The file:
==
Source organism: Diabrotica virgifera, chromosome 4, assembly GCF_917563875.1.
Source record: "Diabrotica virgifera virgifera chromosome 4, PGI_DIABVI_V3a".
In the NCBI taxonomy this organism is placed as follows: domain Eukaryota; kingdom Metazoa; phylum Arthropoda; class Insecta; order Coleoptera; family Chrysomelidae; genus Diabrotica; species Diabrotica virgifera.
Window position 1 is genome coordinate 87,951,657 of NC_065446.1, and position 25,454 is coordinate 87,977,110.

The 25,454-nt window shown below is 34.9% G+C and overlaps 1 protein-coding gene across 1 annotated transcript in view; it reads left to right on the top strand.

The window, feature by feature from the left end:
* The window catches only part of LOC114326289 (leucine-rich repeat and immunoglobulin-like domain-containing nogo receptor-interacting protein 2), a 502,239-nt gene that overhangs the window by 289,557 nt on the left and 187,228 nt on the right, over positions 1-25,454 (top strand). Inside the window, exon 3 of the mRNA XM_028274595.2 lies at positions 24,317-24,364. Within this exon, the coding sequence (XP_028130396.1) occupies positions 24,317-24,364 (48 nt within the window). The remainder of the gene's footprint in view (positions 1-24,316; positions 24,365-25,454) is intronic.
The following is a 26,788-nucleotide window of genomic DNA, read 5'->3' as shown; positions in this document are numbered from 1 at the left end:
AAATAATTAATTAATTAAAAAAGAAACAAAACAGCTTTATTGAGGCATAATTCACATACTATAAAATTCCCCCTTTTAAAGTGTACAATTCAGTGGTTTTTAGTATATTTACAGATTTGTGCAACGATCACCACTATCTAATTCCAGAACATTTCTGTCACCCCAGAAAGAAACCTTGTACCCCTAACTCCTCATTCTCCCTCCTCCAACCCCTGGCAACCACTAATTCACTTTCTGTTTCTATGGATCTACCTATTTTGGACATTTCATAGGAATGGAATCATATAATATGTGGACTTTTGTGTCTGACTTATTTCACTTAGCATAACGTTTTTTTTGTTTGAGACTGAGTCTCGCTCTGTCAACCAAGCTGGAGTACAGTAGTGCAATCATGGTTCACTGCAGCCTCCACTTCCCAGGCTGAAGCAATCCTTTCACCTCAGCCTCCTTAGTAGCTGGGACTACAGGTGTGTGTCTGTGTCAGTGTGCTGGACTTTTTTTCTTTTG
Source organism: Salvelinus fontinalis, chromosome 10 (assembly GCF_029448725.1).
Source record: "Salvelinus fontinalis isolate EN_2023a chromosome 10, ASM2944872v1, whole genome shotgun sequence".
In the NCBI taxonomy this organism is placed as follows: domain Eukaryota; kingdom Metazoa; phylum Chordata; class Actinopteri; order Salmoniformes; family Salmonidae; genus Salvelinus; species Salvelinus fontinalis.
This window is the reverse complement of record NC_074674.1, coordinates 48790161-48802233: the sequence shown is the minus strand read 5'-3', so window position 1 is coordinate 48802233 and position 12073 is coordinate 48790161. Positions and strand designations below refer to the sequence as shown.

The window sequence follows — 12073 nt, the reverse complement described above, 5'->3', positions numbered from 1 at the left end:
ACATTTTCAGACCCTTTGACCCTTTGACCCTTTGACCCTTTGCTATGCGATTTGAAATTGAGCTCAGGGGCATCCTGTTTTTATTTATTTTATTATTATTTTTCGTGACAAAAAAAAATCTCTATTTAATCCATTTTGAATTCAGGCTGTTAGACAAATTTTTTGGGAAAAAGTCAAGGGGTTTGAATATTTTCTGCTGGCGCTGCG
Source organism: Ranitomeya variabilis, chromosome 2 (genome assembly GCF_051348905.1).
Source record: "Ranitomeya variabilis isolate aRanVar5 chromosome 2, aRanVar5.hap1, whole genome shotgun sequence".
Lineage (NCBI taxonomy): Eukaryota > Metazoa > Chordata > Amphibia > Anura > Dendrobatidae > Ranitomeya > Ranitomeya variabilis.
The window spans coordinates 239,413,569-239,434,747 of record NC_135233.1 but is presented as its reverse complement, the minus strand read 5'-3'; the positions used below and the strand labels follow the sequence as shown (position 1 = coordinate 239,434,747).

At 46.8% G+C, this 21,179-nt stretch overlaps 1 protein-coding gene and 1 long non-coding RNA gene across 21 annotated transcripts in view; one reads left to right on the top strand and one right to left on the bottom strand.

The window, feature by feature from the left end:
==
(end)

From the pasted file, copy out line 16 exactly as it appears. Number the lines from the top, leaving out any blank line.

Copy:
Source organism: Ranitomeya variabilis, chromosome 2 (genome assembly GCF_051348905.1).